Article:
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Toronto, January 16, 1999

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A lament for the death of a shtetl

 THERE ONCE WAS A WORLD: A 900-Year Chronicle of the Shtetl of Eishyshok

By Yaffa Eliach, Little, Brown, 818 pages, $68


    THERE IS renewed interest in the history and culture of Eastern European Jewry, and Yaffa Eliach's There Once was a World is the latest addition to a growing body of literature on the subject. Eliach is a professor of literature and history in the department of Judaic studies at Brooklyn College, and the creator of The Tower of Life, the three-storey gallery of photos from Eishyshok, the shtetl (now in Lithuania) where she was born, at the U.S. Holocaust Museum. In 1944, when Eliach was 4, she and her family and a handful of others escaped the slaughter of Eishyshok's inhabitants by the Nazis.

A 1998 U.S. National Book Award finalist, There Once was a World focuses on this shtetl, beginning its story with the first Jewish settlement there 1,000 years ago. She is a descendent of those first families, and writes about them with an intense love and pride. Eishyshok, she writes, was a renowned centre of Jewish scholarship, its people endowed with a love of learning and a devotion to their faith and their traditions. Their story, illustrated with dozens of photographs, reads like a collective oral history, their legends and anecdotes woven together in a tapestry of life -- religious, family, social and work.

As a history, it is narrow in scope, too narrow. Eliach concentrates on her own class, the shtetl's elite, and though she mentions in passing the various other classes -- artisans, the poor, the Jews who lived beyond the village or those in cities near and far -- There Once was a World does not give us a picture of the diversity of views, experiences, religious expressions or political differences. Socialists, Communists, the Hasidim, and reform and secular movements were all of little importance, alien thinking brought in from the outside. Only Zionism, starting at the turn of the century, had any bearing on the lives of the shtetl.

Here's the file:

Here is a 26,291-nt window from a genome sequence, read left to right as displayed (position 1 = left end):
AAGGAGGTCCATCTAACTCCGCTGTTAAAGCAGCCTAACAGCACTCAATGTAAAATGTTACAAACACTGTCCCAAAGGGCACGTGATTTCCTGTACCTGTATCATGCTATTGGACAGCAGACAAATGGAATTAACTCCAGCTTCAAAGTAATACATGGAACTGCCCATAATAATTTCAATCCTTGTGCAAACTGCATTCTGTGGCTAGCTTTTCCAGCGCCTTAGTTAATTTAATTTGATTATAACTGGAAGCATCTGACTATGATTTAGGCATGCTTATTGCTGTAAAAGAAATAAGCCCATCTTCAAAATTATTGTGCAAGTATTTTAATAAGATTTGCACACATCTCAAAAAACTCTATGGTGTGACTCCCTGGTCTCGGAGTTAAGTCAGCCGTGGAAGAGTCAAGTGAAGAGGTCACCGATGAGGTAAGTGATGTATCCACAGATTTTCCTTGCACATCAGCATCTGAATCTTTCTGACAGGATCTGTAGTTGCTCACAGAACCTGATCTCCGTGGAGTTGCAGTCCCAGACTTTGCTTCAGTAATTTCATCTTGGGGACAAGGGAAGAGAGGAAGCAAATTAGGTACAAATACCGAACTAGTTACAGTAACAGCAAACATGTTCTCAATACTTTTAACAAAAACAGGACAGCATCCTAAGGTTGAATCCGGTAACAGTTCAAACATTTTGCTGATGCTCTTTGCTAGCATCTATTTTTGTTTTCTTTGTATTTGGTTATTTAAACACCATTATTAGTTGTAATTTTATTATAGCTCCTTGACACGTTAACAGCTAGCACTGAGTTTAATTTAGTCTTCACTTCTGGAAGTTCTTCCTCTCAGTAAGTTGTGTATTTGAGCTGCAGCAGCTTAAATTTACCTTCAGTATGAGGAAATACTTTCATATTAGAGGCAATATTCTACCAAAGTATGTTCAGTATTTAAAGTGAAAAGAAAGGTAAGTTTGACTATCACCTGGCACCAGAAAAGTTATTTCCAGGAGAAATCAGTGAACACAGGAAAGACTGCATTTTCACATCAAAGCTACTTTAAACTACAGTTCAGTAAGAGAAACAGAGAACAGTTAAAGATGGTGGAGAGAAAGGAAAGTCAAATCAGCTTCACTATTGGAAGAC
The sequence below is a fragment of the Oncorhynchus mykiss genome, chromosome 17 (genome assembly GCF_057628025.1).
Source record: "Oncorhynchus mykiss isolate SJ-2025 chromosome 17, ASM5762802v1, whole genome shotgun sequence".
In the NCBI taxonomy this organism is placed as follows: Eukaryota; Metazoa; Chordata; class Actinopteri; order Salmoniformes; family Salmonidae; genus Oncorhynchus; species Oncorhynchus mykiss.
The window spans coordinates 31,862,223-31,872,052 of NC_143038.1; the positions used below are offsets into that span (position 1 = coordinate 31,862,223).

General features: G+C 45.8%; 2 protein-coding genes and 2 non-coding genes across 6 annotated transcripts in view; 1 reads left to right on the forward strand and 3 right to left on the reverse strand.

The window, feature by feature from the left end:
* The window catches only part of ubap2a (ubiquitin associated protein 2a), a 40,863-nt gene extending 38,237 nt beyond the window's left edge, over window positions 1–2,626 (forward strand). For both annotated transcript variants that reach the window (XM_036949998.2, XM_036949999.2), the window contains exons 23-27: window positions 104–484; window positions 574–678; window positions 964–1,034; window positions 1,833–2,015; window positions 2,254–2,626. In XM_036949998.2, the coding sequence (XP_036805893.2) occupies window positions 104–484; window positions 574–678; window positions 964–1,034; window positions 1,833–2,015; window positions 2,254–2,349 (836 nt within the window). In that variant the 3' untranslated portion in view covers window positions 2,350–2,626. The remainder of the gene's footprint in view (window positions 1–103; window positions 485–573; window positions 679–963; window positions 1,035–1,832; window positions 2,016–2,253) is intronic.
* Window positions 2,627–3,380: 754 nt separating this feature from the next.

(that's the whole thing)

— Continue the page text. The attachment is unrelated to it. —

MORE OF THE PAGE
Even more striking is the exclusion of the gentile world. Some references to Russian or Polish officials, fond memories of the German occupiers during the First World War, and a rabble of "peasants" in the market constitute the non-Jewish presence. Poles are crude, drunken, sadistic, anti-Semitic and largely stupid. Eliach makes it quite clear that she holds Poland and the Polish people, especially the Polish underground, responsible for the Holocaust, as much as, if not more than, the Germans. This is a serious and irresponsible distortion of history. Given the trauma of Eliach's childhood, it is difficult to criticize her, but she is a historian and there she must be challenged.

Eliach does not recognize Germany's murderous policies toward Polish Christians. Believing a statement that "Hitler is searching for Jews to kill, not Poles," she ignores all documented history to show "the good fortune of the local Poles." I will assume that Hitler's policy toward Poland is too well known to spend more time on this.

There Once was a World is an unbearably sad book. If the shtetl is somewhat idealized, it is because this is, in many ways, an obituary. Our horror of war pales beside the horror of genocide, and we have to understand the bitterness. But we must try to understand history, too.

Irene Tomaszewski's latest book is I Am First a Human Being: The Prison Letters of Krystyna Wituska.

Related Reading

Shtetl: The Life and Death of a Small Town and the World of the Polish Jew, by Eva Hoffman (Houghton Mifflin, 1997).

Kokin: A Quest, by Theodore Richmond (Jonathan Cape, 1995).

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